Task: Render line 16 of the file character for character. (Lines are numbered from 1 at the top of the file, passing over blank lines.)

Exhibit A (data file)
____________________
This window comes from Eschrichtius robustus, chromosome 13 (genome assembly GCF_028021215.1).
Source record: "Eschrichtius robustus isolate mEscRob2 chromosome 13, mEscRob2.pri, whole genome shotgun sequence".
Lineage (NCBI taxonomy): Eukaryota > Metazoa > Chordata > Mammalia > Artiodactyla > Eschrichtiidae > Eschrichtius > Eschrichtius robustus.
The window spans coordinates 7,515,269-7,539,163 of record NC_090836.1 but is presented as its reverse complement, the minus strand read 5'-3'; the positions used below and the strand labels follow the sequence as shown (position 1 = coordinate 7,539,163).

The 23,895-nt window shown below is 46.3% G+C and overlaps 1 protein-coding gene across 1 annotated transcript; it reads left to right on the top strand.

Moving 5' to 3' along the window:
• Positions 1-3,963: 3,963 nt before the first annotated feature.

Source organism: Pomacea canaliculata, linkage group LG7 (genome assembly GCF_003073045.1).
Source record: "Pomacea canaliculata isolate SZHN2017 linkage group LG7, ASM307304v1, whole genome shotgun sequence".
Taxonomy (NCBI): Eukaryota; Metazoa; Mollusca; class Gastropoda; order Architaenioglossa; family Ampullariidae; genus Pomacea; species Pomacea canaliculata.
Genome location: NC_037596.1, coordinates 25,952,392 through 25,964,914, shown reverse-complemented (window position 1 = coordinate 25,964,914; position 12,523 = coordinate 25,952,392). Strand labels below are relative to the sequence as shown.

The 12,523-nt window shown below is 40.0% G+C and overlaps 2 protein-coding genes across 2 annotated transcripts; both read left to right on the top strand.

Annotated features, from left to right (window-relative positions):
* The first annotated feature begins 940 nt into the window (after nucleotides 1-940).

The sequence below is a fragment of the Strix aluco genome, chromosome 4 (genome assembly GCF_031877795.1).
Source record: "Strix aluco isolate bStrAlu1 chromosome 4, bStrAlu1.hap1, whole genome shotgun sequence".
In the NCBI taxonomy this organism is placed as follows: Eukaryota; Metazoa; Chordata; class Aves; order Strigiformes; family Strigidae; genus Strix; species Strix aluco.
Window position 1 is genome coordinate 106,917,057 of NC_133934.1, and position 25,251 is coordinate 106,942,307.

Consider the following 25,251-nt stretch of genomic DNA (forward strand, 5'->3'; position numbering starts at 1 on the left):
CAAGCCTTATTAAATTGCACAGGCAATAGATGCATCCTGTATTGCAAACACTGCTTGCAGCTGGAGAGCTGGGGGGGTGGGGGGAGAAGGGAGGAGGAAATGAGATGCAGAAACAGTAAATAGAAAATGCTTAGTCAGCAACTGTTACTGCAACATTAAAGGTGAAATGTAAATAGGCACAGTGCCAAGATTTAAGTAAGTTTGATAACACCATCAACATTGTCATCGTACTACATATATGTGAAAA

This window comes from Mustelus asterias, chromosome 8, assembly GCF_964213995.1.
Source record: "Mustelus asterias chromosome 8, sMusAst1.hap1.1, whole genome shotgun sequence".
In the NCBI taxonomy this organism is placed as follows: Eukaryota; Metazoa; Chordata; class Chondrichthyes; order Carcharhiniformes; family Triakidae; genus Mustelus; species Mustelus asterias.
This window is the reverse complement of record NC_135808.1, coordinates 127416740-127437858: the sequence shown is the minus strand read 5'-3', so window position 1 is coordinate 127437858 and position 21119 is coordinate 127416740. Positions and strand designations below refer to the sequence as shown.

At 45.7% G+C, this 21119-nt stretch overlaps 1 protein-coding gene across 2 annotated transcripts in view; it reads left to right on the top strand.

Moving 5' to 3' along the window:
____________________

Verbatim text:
Source record: "Strix aluco isolate bStrAlu1 chromosome 4, bStrAlu1.hap1, whole genome shotgun sequence".